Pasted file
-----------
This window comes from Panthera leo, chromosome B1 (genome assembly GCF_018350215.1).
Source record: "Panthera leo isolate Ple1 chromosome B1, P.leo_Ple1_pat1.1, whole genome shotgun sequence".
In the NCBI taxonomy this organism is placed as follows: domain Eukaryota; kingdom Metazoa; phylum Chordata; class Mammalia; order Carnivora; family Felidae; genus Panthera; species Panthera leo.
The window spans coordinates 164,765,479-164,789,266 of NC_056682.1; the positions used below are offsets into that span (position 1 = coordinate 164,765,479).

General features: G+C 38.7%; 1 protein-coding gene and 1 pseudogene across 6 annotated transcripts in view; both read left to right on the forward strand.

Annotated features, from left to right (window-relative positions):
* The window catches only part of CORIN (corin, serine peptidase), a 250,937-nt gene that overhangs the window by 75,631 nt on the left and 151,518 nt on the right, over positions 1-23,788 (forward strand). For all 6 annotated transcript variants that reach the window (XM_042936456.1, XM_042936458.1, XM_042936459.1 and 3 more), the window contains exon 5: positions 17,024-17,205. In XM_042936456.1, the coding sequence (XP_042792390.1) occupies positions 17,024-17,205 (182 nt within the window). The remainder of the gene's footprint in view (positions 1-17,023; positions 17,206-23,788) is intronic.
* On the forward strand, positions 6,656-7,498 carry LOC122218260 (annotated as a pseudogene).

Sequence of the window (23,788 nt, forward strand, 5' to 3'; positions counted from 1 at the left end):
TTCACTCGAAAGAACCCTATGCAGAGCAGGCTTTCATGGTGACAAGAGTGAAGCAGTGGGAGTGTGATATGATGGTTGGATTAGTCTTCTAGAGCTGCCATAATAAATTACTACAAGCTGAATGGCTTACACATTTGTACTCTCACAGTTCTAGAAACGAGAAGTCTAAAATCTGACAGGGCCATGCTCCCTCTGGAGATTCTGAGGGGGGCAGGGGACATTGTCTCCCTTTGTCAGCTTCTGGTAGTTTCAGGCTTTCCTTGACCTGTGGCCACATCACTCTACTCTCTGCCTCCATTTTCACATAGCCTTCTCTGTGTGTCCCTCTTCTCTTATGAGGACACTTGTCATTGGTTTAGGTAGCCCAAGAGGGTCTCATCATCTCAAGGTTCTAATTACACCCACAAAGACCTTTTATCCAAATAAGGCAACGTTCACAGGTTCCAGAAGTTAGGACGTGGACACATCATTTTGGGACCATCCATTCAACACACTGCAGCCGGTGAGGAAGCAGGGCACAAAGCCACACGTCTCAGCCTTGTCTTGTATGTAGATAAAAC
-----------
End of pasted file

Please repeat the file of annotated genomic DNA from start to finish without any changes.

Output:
This window comes from Panthera leo, chromosome B1 (genome assembly GCF_018350215.1).
Source record: "Panthera leo isolate Ple1 chromosome B1, P.leo_Ple1_pat1.1, whole genome shotgun sequence".
In the NCBI taxonomy this organism is placed as follows: domain Eukaryota; kingdom Metazoa; phylum Chordata; class Mammalia; order Carnivora; family Felidae; genus Panthera; species Panthera leo.
The window spans coordinates 164,765,479-164,789,266 of NC_056682.1; the positions used below are offsets into that span (position 1 = coordinate 164,765,479).

General features: G+C 38.7%; 1 protein-coding gene and 1 pseudogene across 6 annotated transcripts in view; both read left to right on the forward strand.

Annotated features, from left to right (window-relative positions):
* The window catches only part of CORIN (corin, serine peptidase), a 250,937-nt gene that overhangs the window by 75,631 nt on the left and 151,518 nt on the right, over positions 1-23,788 (forward strand). For all 6 annotated transcript variants that reach the window (XM_042936456.1, XM_042936458.1, XM_042936459.1 and 3 more), the window contains exon 5: positions 17,024-17,205. In XM_042936456.1, the coding sequence (XP_042792390.1) occupies positions 17,024-17,205 (182 nt within the window). The remainder of the gene's footprint in view (positions 1-17,023; positions 17,206-23,788) is intronic.
* On the forward strand, positions 6,656-7,498 carry LOC122218260 (annotated as a pseudogene).

Sequence of the window (23,788 nt, forward strand, 5' to 3'; positions counted from 1 at the left end):
TTCACTCGAAAGAACCCTATGCAGAGCAGGCTTTCATGGTGACAAGAGTGAAGCAGTGGGAGTGTGATATGATGGTTGGATTAGTCTTCTAGAGCTGCCATAATAAATTACTACAAGCTGAATGGCTTACACATTTGTACTCTCACAGTTCTAGAAACGAGAAGTCTAAAATCTGACAGGGCCATGCTCCCTCTGGAGATTCTGAGGGGGGCAGGGGACATTGTCTCCCTTTGTCAGCTTCTGGTAGTTTCAGGCTTTCCTTGACCTGTGGCCACATCACTCTACTCTCTGCCTCCATTTTCACATAGCCTTCTCTGTGTGTCCCTCTTCTCTTATGAGGACACTTGTCATTGGTTTAGGTAGCCCAAGAGGGTCTCATCATCTCAAGGTTCTAATTACACCCACAAAGACCTTTTATCCAAATAAGGCAACGTTCACAGGTTCCAGAAGTTAGGACGTGGACACATCATTTTGGGACCATCCATTCAACACACTGCAGCCGGTGAGGAAGCAGGGCACAAAGCCACACGTCTCAGCCTTGTCTTGTATGTAGATAAAAC